Another reason why there are fewer illegal immigrants in Europe is that the generally more intrusive labor market regulations and identity systems in EU_EFTA countries make it more difficult to work, rent a dwelling, open a bank account, or otherwise live in Europe as an illegal immigrant than the comparatively less‐regulated United States. A Danish libertarian told me that the Personal Identity Number issued to legal immigrants and Danish citizens is essential to get a job, receive payment, rent an apartment, and open a bank account. There’s likely a black market for Personal Identity Numbers, some fraud on the margins, and other ways to circumvent the system, but only at a cost. Meanwhile, American attempts to create similar systems fail miserably.
Costly labor market regulations that discourage the hiring of low‐skilled workers means that employers of illegal immigrants in Europe would have to break both labor market laws and immigration laws. In the United States, by comparison, employers only break the comparatively less‐well enforced immigration laws to employ illegal immigrants. This is why many American intellectuals who want harsher immigration enforcement push for a higher minimum wage – it will price out some illegal immigrants and conscript labor bureaucrats into immigration enforcement. The comparatively less‐regulated United Kingdom, Germany (after the Hartz Reforms), and Italy’s large labor black market help explain why most illegal immigrants are in those countries.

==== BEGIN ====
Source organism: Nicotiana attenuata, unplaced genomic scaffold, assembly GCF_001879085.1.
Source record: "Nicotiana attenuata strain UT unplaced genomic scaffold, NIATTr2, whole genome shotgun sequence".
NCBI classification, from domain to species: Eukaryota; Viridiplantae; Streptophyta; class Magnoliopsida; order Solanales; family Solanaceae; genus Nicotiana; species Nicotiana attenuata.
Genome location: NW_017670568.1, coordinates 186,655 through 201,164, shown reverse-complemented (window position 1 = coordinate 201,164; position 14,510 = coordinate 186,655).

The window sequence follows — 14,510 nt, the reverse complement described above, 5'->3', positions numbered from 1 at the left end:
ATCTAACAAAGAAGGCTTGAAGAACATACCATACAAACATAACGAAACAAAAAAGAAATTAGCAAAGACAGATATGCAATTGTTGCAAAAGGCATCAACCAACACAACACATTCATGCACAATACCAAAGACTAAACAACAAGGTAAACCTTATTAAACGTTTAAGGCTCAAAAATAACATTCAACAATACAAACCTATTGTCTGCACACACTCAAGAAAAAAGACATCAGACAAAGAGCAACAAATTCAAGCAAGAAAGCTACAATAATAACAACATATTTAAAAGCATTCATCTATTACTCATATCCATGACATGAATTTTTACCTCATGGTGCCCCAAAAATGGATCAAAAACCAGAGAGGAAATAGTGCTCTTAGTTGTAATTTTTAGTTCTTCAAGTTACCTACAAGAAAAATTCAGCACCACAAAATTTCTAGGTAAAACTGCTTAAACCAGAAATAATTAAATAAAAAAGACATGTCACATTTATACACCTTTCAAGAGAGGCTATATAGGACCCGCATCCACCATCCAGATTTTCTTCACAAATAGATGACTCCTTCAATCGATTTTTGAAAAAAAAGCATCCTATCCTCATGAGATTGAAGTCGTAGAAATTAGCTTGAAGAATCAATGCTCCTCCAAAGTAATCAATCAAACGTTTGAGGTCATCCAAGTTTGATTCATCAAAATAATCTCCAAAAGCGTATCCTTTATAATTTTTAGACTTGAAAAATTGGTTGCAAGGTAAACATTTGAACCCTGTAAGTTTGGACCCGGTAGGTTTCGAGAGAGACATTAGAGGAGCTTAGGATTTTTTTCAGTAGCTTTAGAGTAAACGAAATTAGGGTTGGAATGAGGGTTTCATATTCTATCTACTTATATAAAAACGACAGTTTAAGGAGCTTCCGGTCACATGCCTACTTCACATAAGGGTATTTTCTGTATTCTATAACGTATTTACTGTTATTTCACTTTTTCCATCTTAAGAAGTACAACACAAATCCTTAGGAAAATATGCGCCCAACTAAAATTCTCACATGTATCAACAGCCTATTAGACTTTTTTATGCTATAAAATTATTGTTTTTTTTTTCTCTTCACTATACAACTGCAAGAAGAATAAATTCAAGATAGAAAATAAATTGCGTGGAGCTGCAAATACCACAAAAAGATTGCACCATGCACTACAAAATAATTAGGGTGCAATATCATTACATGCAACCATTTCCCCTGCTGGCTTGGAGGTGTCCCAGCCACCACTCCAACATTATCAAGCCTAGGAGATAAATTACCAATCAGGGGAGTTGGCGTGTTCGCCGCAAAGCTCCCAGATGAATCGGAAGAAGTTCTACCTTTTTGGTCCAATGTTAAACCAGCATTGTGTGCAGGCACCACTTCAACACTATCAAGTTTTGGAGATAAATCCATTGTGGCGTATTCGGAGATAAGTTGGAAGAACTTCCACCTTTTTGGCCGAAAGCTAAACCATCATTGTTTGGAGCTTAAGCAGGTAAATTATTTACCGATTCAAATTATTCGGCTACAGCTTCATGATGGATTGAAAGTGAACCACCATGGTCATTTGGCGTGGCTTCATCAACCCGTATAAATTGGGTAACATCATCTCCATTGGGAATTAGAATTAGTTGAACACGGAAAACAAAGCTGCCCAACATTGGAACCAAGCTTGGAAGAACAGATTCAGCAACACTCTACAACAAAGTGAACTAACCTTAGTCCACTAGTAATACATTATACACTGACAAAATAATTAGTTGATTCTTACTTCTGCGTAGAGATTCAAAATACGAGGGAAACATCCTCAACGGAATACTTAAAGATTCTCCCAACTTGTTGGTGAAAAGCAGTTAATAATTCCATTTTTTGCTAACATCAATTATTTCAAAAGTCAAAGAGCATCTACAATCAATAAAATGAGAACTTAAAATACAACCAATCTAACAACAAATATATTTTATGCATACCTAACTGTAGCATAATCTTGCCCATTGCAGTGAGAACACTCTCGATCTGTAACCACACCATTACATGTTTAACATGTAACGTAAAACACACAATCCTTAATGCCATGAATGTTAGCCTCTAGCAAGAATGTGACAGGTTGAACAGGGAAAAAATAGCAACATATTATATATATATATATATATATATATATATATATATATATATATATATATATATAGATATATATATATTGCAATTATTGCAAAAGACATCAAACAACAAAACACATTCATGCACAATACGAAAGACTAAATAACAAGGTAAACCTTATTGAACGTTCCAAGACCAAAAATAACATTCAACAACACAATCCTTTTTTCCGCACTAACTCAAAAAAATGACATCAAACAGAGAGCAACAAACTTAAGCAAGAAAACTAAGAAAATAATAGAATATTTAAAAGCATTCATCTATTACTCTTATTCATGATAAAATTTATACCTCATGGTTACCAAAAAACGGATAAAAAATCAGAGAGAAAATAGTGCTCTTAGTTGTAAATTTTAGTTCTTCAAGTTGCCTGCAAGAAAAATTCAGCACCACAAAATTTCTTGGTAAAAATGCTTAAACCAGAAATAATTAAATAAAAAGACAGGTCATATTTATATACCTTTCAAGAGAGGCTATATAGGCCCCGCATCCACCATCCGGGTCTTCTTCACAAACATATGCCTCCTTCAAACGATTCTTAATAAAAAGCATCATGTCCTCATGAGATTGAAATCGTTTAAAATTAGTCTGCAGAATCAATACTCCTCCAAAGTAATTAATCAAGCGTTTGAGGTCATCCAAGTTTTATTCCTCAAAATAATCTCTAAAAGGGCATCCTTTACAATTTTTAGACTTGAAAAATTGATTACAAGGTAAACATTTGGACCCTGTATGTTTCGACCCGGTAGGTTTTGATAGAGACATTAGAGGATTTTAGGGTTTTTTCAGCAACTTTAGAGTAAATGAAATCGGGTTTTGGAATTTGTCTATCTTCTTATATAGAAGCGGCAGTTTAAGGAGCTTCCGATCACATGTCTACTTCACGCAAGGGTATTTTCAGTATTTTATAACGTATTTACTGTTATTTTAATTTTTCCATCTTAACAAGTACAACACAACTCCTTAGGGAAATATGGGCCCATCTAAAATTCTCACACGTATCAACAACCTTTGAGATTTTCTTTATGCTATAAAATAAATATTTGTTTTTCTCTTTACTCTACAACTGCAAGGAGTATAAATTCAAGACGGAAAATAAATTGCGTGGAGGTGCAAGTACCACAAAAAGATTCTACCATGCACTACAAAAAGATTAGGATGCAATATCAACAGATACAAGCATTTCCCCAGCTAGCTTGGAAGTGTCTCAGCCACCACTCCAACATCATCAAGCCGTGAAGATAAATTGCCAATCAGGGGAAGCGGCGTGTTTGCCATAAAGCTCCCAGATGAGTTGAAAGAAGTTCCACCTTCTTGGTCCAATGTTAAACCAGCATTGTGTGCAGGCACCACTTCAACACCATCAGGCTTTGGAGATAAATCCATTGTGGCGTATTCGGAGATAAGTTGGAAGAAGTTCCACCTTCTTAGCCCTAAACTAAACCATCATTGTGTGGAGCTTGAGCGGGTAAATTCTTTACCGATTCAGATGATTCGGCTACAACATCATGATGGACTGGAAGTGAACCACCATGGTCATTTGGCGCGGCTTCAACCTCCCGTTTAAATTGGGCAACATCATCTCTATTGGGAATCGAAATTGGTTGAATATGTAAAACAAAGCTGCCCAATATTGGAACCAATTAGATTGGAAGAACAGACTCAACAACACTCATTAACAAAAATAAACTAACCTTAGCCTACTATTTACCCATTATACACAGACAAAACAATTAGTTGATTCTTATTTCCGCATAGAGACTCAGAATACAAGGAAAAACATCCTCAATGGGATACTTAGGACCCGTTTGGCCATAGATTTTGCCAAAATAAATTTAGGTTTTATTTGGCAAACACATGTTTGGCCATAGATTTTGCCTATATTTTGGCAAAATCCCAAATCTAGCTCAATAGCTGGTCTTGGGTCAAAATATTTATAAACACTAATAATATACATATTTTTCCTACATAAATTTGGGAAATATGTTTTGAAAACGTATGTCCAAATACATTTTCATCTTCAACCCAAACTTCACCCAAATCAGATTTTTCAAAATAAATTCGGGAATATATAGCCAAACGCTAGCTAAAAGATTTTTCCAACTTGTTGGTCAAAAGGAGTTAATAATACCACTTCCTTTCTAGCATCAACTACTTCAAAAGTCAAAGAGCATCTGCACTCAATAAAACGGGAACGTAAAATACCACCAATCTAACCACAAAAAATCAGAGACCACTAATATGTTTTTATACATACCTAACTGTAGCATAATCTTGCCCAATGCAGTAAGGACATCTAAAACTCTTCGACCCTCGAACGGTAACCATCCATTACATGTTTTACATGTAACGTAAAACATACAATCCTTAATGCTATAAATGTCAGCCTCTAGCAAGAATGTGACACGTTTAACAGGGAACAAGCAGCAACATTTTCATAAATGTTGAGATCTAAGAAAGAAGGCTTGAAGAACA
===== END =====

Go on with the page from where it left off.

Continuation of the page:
The United States has one big lesson to learn from Europe’s experience with illegal immigration: A free movement zone with comparatively poorer countries can reduce illegal immigration. An increased supply of legal immigrant workers can crowd out illegal immigrant workers.